|• Fall 2002||Magazine Archive & Search • Muhlenberg Home|
T he Office of Career Development and
Placement is responsible for providing undergraduates with valuable
information and guidance in preparation for entering the work force.
The office, directed by Lynda Garow Grossman, is a vital career-building
resource from which a majority of students seek assistance over the
course of their four years at Muhlenberg.
BY LUCAS TOMANELLI '04
The OCDP’s approach consists of working not only with the students, but also with a network of dedicated alumni who have volunteered their expertise and career knowledge in order to give back to the College. This growing resource, known as the Muhlenberg Career Network, includes more than 1,500 alumni, as well as parents and friends of the College who are interested in talking with current students about their careers. Its members range from recent graduates to retirees, so the available knowledge in each particular professional field truly covers all levels of experience.
The OCDP leverages the Career Network to sponsor two very successful programs – Alumni in the Classroom Week and the Muhlenberg Shadow Program. Both programs serve as an introductory look at an extensive range of professions and academic disciplines.
Alumni in the Classroom does this through a week-long schedule of sessions
available to the entire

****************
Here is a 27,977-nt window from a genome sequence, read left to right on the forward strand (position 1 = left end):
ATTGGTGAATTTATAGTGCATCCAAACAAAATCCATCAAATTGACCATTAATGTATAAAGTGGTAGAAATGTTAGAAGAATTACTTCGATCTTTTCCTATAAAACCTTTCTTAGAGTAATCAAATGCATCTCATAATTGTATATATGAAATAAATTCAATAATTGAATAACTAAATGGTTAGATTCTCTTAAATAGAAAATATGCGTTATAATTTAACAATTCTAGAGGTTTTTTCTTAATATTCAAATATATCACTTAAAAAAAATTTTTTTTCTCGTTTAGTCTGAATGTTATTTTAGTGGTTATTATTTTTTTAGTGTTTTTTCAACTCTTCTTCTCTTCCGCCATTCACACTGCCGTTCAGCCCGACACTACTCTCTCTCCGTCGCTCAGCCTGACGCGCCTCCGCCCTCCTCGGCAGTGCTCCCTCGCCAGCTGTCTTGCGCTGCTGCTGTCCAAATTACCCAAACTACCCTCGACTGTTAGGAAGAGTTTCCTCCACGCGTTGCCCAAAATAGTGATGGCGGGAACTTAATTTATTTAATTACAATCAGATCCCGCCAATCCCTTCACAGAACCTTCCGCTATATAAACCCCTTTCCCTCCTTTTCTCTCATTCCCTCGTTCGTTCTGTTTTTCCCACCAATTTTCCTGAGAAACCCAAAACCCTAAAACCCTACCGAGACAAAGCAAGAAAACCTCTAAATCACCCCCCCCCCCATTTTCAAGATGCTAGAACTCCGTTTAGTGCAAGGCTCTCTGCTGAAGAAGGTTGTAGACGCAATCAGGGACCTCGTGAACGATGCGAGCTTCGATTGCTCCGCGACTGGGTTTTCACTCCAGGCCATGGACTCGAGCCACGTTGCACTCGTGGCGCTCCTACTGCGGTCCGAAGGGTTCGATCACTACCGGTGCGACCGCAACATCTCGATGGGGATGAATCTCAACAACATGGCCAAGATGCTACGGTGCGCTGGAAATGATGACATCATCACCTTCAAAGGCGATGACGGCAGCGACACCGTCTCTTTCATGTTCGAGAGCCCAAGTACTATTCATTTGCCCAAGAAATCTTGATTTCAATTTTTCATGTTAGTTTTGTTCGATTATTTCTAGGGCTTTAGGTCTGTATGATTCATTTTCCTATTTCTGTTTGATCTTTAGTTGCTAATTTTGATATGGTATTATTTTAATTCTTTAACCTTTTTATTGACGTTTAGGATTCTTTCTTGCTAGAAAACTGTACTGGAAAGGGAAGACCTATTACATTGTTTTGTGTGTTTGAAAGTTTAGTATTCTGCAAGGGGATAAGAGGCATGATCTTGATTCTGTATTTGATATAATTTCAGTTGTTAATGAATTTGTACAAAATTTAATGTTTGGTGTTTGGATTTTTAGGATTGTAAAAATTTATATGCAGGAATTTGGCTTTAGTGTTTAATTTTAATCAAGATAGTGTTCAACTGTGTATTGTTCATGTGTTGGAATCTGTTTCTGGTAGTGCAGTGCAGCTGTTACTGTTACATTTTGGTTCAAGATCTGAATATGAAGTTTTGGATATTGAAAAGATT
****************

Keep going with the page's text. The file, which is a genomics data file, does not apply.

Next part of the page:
“We’ve added more ways to connect students with alumni. With that grant, we have had the opportunity to expand the program, and more alumni came back last fall as a result,” she says.
A joint effort between faculty, the Alumni Relations Office, and the OCDP, Alumni in the Classroom Week centers on three main components: classroom presentations, informational interviews and career panels.
For the classroom presentations, faculty members invite alumni back to campus to speak to classes regarding a specific topic related to their course. Kevin Alansky ’94 was contacted by the Alumni Relations Office in the summer of 1999 after being recommended by Professor Holmes Miller of the business department. Alansky happily accepted the invitation and lectured to one of Miller’s business courses about the Internet economy.
Alansky, who did the classroom presentation two years in a row, prepares for each session by speaking with the professor prior to his campus visit.
“I try to talk to Professor Miller about the few weeks (of course work) leading up to the event so that I can provide similar patterns to make it relevant,” says Alansky, who prefers to conduct each session on a less formal basis so that students are less tense.
Plus, Alansky believes making his presentation an open forum is valuable because the students are free to participate as they wish. Alansky measures the effectiveness of his effort by the extent to which students participate in the discussion. He asks himself certain questions such as “Was I able to communicate my message?” and “Did it measure up to what they were doing in the course work?” If these objectives are satisfied, says Alansky, then the presentation was successful.
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